Given the fury directed at Linda Darling-Hammond, who has dared to question the effectiveness of "Teach for America", I thought it was worth looking under the hood. Teach for America's website led me to this article from the Hoover Institute's publication, Education Next - in lauding itself, Teach for America presents only the graphic, and not the text of the article. The commentary by Arthur Wise, a proponent of the professionalization of the teaching profession, is what you should expect. He gives a pretty good synopsis of why Teach for America "works" - and what that actually means for students:
At least five studies include data on TFA. The 2004 Mathematica study says that “TFA teachers did not have an impact on average reading achievement. Students in TFA and control classrooms experienced the same growth rate in reading achievement—an increase equivalent to one percentile” [from the 14th to the 15th percentile]. In addition, many of the TFA teachers were actually more prepared than over half in the novice control group: “All TFA teachers had at least 4 weeks of student teaching, while many of the control teachers (and over half the novice control teachers) had no student teaching experience at all.” The abysmally low percentage of students at the proficiency level in both reading and math in this study demonstrates the results of the current policy of having inexperienced, untrained recruits teaching the most-needy students.
Is it truly possible for a certified teacher to be dumped into the most difficult inner city classroom with absolutely no student teaching experience? That's appalling. I wasn't aware that any states permitted teachers to be fully certified without any student teaching experience.
As a group, the studies tend to show that the students of uncertified TFA recruits underachieve when compared to students of new certified teachers, but this gap tends to disappear as the TFA recruits obtain professional knowledge through coursework and certification. Like similar studies in other areas of educational controversy, however, these results are indicative but not uniformly regarded as conclusive.Thus, as you would expect, as TFA participants get to the point of having two years of experience and benefit from additional training, they are better able to control their classrooms and to teach their students as compared to newly certified teachers. Then, for the most part, they quit.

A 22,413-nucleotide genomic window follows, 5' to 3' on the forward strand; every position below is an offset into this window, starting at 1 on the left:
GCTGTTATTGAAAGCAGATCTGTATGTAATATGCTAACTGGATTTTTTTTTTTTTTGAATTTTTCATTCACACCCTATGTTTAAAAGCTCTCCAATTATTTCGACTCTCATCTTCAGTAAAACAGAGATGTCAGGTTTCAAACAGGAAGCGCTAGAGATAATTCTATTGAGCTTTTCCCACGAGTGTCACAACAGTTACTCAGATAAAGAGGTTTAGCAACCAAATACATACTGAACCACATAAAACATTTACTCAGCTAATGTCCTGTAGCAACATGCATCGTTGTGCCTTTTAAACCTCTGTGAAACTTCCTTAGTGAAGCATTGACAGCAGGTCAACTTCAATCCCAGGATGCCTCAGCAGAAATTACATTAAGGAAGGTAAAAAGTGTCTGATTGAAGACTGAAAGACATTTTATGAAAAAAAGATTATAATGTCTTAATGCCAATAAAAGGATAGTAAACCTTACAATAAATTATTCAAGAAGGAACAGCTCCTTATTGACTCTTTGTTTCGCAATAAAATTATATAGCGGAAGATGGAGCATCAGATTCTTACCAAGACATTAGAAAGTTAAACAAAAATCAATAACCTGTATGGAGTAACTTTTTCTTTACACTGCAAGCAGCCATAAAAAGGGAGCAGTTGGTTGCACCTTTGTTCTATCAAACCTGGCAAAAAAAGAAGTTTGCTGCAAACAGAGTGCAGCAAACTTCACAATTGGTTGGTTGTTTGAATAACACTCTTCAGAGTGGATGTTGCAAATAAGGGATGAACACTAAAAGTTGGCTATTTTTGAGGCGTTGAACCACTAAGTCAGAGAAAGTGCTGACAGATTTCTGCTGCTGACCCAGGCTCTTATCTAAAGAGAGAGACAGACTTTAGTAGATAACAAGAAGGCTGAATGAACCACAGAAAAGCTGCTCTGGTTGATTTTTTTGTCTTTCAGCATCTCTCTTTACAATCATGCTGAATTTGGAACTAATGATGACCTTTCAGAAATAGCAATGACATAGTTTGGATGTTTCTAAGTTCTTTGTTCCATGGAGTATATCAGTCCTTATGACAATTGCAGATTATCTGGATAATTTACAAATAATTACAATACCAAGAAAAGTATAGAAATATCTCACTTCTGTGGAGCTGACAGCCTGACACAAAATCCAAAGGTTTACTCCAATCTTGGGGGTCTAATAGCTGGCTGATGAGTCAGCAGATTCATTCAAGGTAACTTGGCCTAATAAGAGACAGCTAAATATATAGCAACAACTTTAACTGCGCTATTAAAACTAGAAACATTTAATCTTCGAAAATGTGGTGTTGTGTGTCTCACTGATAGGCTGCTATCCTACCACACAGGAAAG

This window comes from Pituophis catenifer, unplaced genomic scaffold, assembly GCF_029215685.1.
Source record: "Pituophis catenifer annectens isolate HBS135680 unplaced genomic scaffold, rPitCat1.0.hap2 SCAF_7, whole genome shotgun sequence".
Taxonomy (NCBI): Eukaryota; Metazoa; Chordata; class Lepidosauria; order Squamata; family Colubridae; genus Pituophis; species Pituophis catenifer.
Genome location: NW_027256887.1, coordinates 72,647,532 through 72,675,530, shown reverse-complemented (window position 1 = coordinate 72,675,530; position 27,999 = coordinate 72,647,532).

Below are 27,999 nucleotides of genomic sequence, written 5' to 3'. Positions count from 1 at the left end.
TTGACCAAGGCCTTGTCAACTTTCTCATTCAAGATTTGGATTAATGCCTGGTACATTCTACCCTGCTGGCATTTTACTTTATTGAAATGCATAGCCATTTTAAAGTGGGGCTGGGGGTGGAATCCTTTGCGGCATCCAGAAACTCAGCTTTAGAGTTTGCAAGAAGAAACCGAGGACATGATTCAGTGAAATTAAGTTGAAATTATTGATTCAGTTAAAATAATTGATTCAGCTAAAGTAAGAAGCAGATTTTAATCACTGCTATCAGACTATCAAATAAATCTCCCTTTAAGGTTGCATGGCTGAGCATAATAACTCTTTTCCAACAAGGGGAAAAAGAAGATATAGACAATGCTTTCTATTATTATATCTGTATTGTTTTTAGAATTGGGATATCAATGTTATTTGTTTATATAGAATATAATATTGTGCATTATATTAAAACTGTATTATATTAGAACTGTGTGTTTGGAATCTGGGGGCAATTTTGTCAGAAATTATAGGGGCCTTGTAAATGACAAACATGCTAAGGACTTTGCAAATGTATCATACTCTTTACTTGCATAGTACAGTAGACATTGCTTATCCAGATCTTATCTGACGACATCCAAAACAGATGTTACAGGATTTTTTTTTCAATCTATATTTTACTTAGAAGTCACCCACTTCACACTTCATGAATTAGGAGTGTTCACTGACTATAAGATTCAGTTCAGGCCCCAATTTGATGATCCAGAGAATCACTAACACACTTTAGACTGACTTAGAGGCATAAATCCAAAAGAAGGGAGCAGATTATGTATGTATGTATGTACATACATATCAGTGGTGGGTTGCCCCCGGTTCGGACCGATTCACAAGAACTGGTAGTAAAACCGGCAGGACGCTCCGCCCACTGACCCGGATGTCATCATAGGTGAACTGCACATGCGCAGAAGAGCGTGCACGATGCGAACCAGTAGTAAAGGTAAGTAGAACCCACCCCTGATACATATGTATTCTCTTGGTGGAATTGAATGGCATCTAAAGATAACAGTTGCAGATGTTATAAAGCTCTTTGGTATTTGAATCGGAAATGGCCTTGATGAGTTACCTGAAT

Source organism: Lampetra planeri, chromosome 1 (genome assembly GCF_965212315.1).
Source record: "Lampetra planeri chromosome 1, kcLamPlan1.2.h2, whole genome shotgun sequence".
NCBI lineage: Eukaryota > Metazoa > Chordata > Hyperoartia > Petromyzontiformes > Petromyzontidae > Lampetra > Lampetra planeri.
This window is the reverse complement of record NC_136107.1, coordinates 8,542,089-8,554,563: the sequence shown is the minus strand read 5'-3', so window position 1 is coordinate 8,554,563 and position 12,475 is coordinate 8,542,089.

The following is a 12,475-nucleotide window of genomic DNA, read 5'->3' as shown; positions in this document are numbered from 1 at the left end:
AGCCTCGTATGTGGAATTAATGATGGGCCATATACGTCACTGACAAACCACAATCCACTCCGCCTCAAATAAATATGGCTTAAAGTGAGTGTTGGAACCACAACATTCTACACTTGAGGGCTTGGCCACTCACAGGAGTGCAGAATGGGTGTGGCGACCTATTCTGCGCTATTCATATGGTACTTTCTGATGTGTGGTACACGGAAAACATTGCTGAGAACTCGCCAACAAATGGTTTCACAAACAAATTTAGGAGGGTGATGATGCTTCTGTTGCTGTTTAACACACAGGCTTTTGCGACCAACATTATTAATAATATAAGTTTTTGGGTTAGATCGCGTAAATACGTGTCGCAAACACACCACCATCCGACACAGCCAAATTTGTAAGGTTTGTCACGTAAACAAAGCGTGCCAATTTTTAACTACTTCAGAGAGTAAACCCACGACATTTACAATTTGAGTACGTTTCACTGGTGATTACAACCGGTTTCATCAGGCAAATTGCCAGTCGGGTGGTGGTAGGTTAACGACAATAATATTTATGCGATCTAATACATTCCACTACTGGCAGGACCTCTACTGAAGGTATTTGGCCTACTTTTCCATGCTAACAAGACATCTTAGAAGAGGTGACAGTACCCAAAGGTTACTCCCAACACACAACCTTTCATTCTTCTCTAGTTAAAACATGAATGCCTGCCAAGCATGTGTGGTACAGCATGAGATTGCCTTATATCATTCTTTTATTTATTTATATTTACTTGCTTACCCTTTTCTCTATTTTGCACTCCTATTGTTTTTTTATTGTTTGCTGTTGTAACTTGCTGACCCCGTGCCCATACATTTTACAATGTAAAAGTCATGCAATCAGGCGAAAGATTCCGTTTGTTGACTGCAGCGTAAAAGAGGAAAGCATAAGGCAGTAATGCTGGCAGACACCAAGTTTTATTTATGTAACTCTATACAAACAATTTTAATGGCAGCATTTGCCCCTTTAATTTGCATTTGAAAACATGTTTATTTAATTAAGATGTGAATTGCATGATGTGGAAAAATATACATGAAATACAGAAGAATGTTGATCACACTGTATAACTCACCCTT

Whatever the relative performance of the two groups of new teachers, I know of no school or district that has made a conscious choice to hire TFA recruits instead of certified teachers. And the districts do not retain any substantial number of them long enough for the recruits to catch up to their peers. TFA recruits are placeholders in troubled schools where an adult must staff the classroom and no one else volunteers. They are hired because of the lack of certified applicants, not because they are considered more desirable.At the same time,
Whether TFA has in fact “improved the caliber of candidates,” however, depends on the criterion used to make the judgment. TFA was designed to help solve the “teacher shortage” in “under-resourced” urban and rural schools and should be measured against this objective.I agree. And within that context, I find Teach for America's exaggeration and triumphalism off-putting. TFA appears to be marketing itself as résumé fodder, and seems to believe that the best way to do so is to diminish the profession of teaching. It may well introduce future policy makers to the genuine problems of inner city schools, and it may well inspire a modest number of its alumni to remain in teaching professions or become school administrators. But it's not comfortable admitting that its most important service is helping to overcome teacher shortages with what, by the design of its program, amount to a succession of temps - intelligent, motivated temps, for the most part, but temps nonetheless. I expect that a lot of TFA participants get a rude awakening their first day of class.
If TFA tried to pitch itself to my local school board, it would be told that its services weren't needed. If TFA tried to convince parents in my town that they should happily have their children taught by one of its participants instead of a certified, experienced teacher, they would be laughed out of the room. If TFA tried to pitch its programs to private schools, it might be told to send over its graduates - but not its novices. It's exceptionally important that enough teachers be available to serve inner city kids, and it's wonderful that TFA helps that happen, but please, let's not pretend that this is the ideal, or even on par with having those same schools staffed with qualified, dedicated, experienced, professional teachers.